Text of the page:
Give back

Last year I came aboard the Psychological Suspense Authors’ Association, heading up the social media channels and creating promotional opportunities for members. While there will always be some people who take more than they give, I feel it’s important to do what you can for other authors. Through The PSAA and my own social media, I schedule publication day posts, share news, and conduct author interviews, and I do my best to keep up with everything. I don’t expect the same in return from everyone all the time, as we all have busy lives and full plates, especially right now, but returning the favour and supporting other authors is always worthwhile. I’ve made some amazing friends, read some fantastic books from both new and established authors, and it genuinely makes me happy to see others succeed. In-fighting and competing with one another helps absolutely no one, and if you conduct yourself with animosity or selfishness, fewer people will want to be in your corner when you need support.

Create boundaries

Ah, boundaries. They seem to have flown out the window since the pandemic hit. Working from home (ahem, living at work) can mean we’re ‘always on’, and of course there may be people in our lives who feel differently about abiding by the rules or what is considered ‘safe’ than we do. But setting boundaries is more important now than ever before. We can help prevent burnout by switching off at a certain time, removing people from our lives who make us unhappy (both on and offline), and setting a routine, and the same goes for writing. Fridays are my scheduled writing day, and Monday-Thursday I’m at the day job. When I have a deadline, I might squeeze some writing in after work or on a weekend, and when lockdown first happened, the days blended into one and I struggled to keep up a routine, but now I try to only write on Fridays and I feel much better for it.

Don’t lose yourself

At the beginning of lockdown, I tried to lose myself in my writing. I know I wasn’t alone in wanting to hide from this new, terrifying world, and I turned to writing in an attempt to distract myself from everything. But I ended up with a scrambled manuscript which just wasn’t working, and I realised that I’d been pouring everything I was feeling into it, expecting to be able to make sense of it all. But I wasn’t ready for that at the time, and it showed. So I started a new story, one which would become In the Dark, and which gave me what I needed.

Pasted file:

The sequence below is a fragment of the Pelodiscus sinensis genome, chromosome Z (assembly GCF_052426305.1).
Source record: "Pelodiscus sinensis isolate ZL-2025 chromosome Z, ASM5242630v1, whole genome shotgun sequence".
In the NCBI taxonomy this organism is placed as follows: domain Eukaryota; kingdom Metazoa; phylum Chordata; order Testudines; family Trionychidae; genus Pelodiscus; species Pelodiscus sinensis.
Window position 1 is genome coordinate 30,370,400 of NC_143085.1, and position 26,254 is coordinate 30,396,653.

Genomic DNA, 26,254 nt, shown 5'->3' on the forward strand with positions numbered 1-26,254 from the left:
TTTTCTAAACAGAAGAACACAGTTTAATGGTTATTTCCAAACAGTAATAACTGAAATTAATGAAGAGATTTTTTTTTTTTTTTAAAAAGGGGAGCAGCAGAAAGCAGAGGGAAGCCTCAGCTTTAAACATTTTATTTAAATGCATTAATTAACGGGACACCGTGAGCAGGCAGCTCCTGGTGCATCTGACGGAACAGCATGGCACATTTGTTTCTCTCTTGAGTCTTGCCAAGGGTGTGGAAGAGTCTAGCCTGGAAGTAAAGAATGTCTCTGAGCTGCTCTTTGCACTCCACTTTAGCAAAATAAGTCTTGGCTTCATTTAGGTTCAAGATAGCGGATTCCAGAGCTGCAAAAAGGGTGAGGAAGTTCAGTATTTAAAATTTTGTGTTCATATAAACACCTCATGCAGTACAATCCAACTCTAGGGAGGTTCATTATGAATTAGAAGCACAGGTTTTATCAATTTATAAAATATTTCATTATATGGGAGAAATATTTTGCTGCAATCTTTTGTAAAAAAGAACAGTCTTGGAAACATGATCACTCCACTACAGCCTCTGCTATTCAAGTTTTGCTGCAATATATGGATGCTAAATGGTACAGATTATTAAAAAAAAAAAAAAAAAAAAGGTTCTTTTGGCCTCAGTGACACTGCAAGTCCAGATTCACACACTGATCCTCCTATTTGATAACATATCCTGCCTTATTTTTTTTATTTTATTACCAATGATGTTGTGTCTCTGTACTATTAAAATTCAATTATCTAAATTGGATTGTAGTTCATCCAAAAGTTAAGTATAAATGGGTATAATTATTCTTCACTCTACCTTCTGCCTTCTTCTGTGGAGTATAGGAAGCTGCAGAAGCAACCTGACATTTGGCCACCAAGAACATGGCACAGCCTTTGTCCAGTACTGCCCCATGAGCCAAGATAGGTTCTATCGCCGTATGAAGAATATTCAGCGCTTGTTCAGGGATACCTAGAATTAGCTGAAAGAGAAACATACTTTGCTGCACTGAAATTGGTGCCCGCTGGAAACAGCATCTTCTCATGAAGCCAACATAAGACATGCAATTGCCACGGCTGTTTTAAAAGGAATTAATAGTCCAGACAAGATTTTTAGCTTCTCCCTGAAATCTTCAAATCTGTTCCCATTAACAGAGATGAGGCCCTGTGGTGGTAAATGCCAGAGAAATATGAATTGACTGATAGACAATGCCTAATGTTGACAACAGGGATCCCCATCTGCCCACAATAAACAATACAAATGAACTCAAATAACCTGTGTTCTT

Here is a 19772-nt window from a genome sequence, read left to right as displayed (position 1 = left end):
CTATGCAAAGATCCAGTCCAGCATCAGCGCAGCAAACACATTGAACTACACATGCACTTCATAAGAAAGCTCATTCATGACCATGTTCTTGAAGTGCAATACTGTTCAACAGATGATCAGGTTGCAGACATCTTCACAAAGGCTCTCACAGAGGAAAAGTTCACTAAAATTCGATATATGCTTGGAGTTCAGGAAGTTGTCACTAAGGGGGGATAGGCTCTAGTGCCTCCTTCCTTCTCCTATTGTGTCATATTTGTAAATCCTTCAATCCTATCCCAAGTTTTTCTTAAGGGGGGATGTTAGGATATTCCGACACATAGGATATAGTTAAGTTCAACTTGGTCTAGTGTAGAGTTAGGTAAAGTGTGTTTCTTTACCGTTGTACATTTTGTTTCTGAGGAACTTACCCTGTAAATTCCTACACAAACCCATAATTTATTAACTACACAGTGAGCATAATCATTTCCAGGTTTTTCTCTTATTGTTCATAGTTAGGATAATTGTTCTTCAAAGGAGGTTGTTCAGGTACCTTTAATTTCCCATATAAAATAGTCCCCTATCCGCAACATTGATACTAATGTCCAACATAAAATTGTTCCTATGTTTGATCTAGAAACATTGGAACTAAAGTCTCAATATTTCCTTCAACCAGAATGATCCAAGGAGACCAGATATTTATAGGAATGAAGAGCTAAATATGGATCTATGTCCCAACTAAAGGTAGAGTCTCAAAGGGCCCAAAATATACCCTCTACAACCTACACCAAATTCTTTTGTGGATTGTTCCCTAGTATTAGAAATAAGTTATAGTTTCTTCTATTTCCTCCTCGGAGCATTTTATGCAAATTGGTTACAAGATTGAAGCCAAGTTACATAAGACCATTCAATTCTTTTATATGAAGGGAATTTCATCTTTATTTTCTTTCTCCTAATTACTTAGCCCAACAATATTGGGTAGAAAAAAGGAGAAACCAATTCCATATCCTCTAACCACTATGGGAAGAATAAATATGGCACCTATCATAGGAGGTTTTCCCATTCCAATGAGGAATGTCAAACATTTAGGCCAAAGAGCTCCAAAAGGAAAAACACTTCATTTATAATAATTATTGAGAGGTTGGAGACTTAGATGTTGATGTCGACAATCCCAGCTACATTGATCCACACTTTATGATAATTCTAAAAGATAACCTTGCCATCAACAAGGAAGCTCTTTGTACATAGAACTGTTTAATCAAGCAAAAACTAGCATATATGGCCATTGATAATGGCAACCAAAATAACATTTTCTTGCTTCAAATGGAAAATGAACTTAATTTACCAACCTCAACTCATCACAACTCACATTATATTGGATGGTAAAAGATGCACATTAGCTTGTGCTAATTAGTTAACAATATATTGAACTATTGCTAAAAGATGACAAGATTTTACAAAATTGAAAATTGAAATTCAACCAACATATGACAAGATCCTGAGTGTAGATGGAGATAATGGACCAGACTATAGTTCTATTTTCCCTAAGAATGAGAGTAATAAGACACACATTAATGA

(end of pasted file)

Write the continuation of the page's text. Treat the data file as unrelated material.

My novels always contain a piece of me, usually something which I need to get out and process through my characters. The Diary came about when I was finally ready to talk about my own sexual assault. The Girl Across the Street and Girl, Lost feature domestic violence which I both experienced and witnessed as a child. The Wake came to me at a time when I was thinking a lot about death and the legacies we leave behind, and In the Dark was my way of exploring the ‘sins of the father’ and how sometimes our paths appear set in stone. I write best when I am trying to find something through my writing, instead of trying to hide inside it.


Back in 2017 when I finished writing what would become The Diary, I had no idea what was going to happen in the future. I’ve always loved reading and dreamt of being an author, so signing that first contract was the beginning of the career of my dreams. And although it has been a (sometimes steep!) learning curve, there’s still nothing I’d rather be doing.